DETROIT—Ford Motor Co. plans to expand its GoRide medical transportation service to 40 cities nationwide over the next four years, moving into Ohio and Florida this year and other large states by 2020, the company said on May 7.
The Dearborn, Michigan-based automaker has been testing various ways to grow beyond its traditional business of building and selling cars and trucks, aiming to compete with technology industry startups such as Uber Technologies Inc. for a share of money spent on transportation as a service.
GoRide uses Ford Transit and Transit Connect vans to give rides to people who need medical care but do not need an ambulance. GoRide last year agreed to provide medical transport for the Beaumont Hospital system of Southeast Michigan. The service has since expanded to Toledo, Ohio.
GoRide now plans to expand to several more Ohio cities by the end of 2019, including Dayton, Cincinnati, Cleveland, and Columbus. In Dayton, GoRide is expanding services in collaboration with the city’s transit system.
The unit plans to launch in Miami and other Florida cities later this year. Next year, GoRide plans to move into North Carolina, Louisiana, Texas, and California, GoRide chief executive Minyang Jiang said.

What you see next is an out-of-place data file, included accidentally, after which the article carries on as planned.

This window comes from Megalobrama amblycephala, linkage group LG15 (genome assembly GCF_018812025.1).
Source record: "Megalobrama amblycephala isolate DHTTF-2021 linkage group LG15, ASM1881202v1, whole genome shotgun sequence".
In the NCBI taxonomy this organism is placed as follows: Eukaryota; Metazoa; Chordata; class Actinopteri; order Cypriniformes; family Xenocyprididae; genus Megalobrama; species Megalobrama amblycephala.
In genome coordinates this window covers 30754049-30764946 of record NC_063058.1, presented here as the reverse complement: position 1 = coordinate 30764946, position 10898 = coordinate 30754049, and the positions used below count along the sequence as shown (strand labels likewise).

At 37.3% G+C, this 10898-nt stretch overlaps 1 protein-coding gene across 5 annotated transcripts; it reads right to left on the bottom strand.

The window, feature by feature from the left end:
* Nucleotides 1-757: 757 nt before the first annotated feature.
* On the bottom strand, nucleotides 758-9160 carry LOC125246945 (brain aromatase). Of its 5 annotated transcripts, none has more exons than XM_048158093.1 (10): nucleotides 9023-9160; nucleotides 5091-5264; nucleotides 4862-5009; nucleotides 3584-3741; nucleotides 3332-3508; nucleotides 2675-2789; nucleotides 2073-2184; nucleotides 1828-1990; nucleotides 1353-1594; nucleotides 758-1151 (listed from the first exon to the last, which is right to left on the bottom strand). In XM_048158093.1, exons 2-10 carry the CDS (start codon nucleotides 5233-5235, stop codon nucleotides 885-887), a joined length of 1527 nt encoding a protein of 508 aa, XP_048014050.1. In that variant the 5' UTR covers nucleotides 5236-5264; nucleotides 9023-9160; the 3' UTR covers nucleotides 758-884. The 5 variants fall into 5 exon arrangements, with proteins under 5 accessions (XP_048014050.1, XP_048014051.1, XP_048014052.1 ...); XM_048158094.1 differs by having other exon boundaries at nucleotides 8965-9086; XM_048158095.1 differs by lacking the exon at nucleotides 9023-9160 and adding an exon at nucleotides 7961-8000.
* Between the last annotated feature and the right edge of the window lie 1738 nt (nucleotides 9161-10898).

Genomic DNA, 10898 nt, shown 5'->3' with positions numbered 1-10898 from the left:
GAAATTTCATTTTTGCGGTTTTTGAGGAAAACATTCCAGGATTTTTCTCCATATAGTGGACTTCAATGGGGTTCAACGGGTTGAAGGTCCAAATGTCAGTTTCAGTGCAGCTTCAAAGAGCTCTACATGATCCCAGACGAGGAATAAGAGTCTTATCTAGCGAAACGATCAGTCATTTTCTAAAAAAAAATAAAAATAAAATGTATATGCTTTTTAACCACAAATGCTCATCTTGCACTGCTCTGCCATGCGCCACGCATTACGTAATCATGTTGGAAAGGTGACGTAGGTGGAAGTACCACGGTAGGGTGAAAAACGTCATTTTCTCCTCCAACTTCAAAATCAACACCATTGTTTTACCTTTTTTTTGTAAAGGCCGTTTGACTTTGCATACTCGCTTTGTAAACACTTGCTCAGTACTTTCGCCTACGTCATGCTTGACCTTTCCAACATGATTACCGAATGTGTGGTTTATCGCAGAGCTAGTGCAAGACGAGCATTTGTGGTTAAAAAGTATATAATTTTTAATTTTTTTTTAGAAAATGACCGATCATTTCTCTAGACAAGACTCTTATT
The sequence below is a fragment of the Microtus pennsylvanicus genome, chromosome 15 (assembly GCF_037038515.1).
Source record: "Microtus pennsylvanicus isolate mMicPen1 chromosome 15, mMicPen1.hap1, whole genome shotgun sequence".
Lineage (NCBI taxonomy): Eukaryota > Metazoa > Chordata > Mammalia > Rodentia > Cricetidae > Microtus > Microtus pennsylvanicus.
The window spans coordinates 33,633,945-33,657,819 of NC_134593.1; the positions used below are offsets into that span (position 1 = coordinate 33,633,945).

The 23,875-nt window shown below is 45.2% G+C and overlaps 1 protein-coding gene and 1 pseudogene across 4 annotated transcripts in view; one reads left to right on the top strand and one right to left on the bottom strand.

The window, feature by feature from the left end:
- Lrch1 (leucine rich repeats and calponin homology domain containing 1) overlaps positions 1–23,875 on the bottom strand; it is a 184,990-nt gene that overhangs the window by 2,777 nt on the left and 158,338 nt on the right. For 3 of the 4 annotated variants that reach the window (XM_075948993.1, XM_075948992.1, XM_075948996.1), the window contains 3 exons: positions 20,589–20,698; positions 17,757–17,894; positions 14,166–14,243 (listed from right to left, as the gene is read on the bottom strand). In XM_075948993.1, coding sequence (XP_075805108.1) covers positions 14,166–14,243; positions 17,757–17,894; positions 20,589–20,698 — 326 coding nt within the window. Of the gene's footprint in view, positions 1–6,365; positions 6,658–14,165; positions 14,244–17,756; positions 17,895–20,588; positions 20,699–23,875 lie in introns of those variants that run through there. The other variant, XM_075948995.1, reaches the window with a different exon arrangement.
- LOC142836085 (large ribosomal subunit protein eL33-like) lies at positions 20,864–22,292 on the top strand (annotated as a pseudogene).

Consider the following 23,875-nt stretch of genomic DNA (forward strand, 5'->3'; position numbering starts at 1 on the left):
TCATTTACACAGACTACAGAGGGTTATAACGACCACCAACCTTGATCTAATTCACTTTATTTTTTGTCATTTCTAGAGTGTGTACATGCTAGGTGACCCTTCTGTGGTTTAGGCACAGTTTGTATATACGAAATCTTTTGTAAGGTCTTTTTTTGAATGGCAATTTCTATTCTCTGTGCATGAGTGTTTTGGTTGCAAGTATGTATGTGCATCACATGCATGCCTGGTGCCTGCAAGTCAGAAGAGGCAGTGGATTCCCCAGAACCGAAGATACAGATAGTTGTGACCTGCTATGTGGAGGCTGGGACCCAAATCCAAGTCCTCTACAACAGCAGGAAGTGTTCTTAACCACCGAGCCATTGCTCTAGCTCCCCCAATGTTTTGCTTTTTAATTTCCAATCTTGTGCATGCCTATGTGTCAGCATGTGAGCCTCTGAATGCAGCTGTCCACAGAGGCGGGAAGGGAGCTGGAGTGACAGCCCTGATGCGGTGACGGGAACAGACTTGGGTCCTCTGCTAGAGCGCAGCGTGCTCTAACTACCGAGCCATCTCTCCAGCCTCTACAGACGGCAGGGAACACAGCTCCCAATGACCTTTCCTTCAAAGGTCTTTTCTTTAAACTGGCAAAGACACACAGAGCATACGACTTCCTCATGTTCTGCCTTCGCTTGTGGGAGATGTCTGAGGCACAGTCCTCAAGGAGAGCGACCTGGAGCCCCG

“By the end of the year we expect to have over 130” vans in service, Jiang said. “By the end of next year over 200.”
So far, GoRide is focusing on urban markets, but Jiang said the unit is looking at how to provide medical transport in rural areas that lack public transit.
GoRide competes with medical ride services offered by ride-hailing industry leaders Uber and Lyft Inc., as well as smaller regional services.
So far, GoRide is getting capital from Ford as one of the automaker’s mobility ventures. Ford said its mobility services lost $288 million in the first quarter. The medical transport service plans to generate revenue from hospital systems and insurance companies that agree to use its service to get patients to appointments.
Jiang did not give a target for when GoRide could turn a profit, but she said with scale the service should get into the black.
“We’re not going to grow at all costs,” she said.
By Joseph White